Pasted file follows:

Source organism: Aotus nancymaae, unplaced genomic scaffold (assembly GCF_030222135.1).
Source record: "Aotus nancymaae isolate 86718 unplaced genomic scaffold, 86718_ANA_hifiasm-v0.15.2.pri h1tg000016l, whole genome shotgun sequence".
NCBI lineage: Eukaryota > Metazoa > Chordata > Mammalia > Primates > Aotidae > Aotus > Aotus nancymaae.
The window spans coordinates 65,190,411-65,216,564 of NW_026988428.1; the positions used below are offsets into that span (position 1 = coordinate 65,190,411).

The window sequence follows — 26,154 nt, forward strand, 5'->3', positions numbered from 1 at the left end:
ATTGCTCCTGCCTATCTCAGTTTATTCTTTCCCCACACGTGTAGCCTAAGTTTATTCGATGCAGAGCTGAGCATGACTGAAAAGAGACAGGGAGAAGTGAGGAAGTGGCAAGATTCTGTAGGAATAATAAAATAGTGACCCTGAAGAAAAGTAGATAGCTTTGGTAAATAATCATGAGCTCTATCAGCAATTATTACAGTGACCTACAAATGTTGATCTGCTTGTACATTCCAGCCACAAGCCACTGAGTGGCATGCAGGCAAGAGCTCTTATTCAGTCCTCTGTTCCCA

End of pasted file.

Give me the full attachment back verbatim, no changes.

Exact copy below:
Source organism: Aotus nancymaae, unplaced genomic scaffold (assembly GCF_030222135.1).
Source record: "Aotus nancymaae isolate 86718 unplaced genomic scaffold, 86718_ANA_hifiasm-v0.15.2.pri h1tg000016l, whole genome shotgun sequence".
NCBI lineage: Eukaryota > Metazoa > Chordata > Mammalia > Primates > Aotidae > Aotus > Aotus nancymaae.
The window spans coordinates 65,190,411-65,216,564 of NW_026988428.1; the positions used below are offsets into that span (position 1 = coordinate 65,190,411).

The window sequence follows — 26,154 nt, forward strand, 5'->3', positions numbered from 1 at the left end:
ATTGCTCCTGCCTATCTCAGTTTATTCTTTCCCCACACGTGTAGCCTAAGTTTATTCGATGCAGAGCTGAGCATGACTGAAAAGAGACAGGGAGAAGTGAGGAAGTGGCAAGATTCTGTAGGAATAATAAAATAGTGACCCTGAAGAAAAGTAGATAGCTTTGGTAAATAATCATGAGCTCTATCAGCAATTATTACAGTGACCTACAAATGTTGATCTGCTTGTACATTCCAGCCACAAGCCACTGAGTGGCATGCAGGCAAGAGCTCTTATTCAGTCCTCTGTTCCCA